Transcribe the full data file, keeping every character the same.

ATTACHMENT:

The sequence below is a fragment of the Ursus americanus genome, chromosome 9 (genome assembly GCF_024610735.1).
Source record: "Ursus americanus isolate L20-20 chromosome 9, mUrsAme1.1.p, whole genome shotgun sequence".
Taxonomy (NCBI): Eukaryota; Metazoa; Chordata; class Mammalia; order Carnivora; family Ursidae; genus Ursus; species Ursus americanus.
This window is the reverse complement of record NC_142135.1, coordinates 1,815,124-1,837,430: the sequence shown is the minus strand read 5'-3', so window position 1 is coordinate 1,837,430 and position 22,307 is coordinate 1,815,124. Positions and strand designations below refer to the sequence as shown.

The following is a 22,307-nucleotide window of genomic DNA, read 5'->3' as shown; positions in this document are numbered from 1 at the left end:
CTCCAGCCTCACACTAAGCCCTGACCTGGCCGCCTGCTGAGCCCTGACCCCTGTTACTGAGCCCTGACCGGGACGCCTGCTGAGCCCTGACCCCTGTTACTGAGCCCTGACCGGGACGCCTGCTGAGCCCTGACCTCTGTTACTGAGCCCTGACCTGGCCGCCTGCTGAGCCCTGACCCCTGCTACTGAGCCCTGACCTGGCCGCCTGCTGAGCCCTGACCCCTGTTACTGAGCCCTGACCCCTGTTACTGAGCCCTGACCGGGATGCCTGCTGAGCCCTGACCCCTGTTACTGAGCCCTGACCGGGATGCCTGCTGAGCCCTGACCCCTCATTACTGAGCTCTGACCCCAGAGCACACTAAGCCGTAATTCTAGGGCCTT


The sequence below is a fragment of the Ursus americanus genome, chromosome 9 (genome assembly GCF_024610735.1).
Source record: "Ursus americanus isolate L20-20 chromosome 9, mUrsAme1.1.p, whole genome shotgun sequence".
Taxonomy (NCBI): Eukaryota; Metazoa; Chordata; class Mammalia; order Carnivora; family Ursidae; genus Ursus; species Ursus americanus.
This window is the reverse complement of record NC_142135.1, coordinates 1,815,124-1,837,430: the sequence shown is the minus strand read 5'-3', so window position 1 is coordinate 1,837,430 and position 22,307 is coordinate 1,815,124. Positions and strand designations below refer to the sequence as shown.

The following is a 22,307-nucleotide window of genomic DNA, read 5'->3' as shown; positions in this document are numbered from 1 at the left end:
CTCCAGCCTCACACTAAGCCCTGACCTGGCCGCCTGCTGAGCCCTGACCCCTGTTACTGAGCCCTGACCGGGACGCCTGCTGAGCCCTGACCCCTGTTACTGAGCCCTGACCGGGACGCCTGCTGAGCCCTGACCTCTGTTACTGAGCCCTGACCTGGCCGCCTGCTGAGCCCTGACCCCTGCTACTGAGCCCTGACCTGGCCGCCTGCTGAGCCCTGACCCCTGTTACTGAGCCCTGACCCCTGTTACTGAGCCCTGACCGGGATGCCTGCTGAGCCCTGACCCCTGTTACTGAGCCCTGACCGGGATGCCTGCTGAGCCCTGACCCCTCATTACTGAGCTCTGACCCCAGAGCACACTAAGCCGTAATTCTAGGGCCTT